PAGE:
911 Access

911, Where’s Your Emergency?

Tricia McConnell
Tricia McConnell
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A few weeks ago, I called 911. I was reacting to a fairly regular occurrence: the fire alarm in the building where I live in had gone off in the middle of the night, waking me out of a deep sleep. I left my apartment, grabbing my cell phone on the way out to place the emergency call (just in case one my equally groggy neighbors hadn’t).

The first question the dispatcher asked me was “Where’s your emergency?” This is because the most important data point in a 911 call is the location. I know this because I work for a 911 technology company, but I never gave it much thought beforehand. My guess is that I’m not alone. Most of us assume when we call 911 that public safety knows exactly where we are, regardless of the device we use. However, despite all of the technology available to us, determining the precise location of 911 callers is still a challenge. 

Defining Dispatchable Location 

NENA (the National Emergency Number Association), public safety’s industry organization, estimates that more than 80% of all 911 calls originate from wireless devices, and that number is often higher in urban areas. 

911 relies heavily on a relatively new concept called “dispatchable location.” This term has been applied by the FCC in rulings for both wireless and VoIP 911 over the past few years. It is not just a street address in many cases—it’s more accurate to say that it is the door that first responders need to find to assist callers. At home, my dispatchable location is both the street address of my building and my apartment number. As I write this, my dispatchable location is 1010 Main Campus Drive, Raleigh, NC 27604, 2nd Floor, Darth Vader Conference Room. 

Determining dispatchable location for wireless calls is particularly challenging because our mobile phones are by their very nature not tied to a physical address. Instead, wireless 911 calls rely on either the address of the nearest cell tower, the latitude and longitude (X, Y) of the handset itself, or some combination of both.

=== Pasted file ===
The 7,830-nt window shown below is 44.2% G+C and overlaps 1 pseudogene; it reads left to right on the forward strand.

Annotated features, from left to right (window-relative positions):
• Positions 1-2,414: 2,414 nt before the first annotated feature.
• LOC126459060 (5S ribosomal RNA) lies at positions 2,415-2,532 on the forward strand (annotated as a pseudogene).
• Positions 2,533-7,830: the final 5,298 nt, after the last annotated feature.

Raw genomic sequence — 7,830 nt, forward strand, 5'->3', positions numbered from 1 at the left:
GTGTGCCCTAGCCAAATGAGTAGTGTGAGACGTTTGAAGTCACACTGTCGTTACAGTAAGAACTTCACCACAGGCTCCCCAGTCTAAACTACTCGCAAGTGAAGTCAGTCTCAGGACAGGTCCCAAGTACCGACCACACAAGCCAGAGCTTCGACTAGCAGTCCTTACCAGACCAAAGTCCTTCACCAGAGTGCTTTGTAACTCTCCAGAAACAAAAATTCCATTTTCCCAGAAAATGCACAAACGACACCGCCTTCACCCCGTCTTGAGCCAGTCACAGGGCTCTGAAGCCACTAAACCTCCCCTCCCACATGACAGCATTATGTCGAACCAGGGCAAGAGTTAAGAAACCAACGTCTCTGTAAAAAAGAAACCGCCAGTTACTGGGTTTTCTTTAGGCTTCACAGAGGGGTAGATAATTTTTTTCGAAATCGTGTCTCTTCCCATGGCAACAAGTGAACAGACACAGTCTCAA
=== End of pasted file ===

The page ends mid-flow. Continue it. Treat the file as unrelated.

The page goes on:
Cell tower location may be across the street, a block away or, in my case last week, ½ mile away from my home. Device-based location using X, Y coordinates is more accurate but still imperfect. First responders aren’t dispatched to a set of coordinates on a map. Instead, the coordinates are converted into a dispatchable location—in other words, the nearest physical address. 

It’s possible the dispatcher who took my call that night had my location in front of him, but it’s more likely that he didn’t. Even if he had the street address, as I placed the call, I was in a multi-level concrete structure, so I’m certain he didn’t know what floor I was on or where I was on that floor. That location—called vertical location or Z-axis, is even more difficult to pinpoint from wireless devices. And the FCC is just now beginning to take steps to require carriers to solve this problem. 

Embedding Emergency Calling into Apps and Software

New IoT and over-the-top (OTT) smartphone applications offer intriguing alternative solutions to some of the problems of wireless 911 location. For instance, let’s say I have a doorbell camera installed at my home. As part of the installation process, I’ve provided a (dispatchable) address for the camera and downloaded an app to my smartphone that allows me to monitor my house while I’m at work or on vacation. 

Now, let’s say I get an alert on the app that notifies me of activity at my front door, and I can clearly see through video that an intruder is trying to enter my home. If I were to call 911 from my wireless device, my call would be routed the public safety answering point (PSAP) where I’m calling from, and not the PSAP responsible for responding to emergencies at my home. When this happens, the PSAP will have to manually transfer the call to the right call center—assuming they know where to transfer the call. I might be in luck if I’m at work in a neighboring jurisdiction, but this won’t be the case if I’m calling from a different state. In that case the PSAP would most likely tell me to hang up and look up the number for the police station online.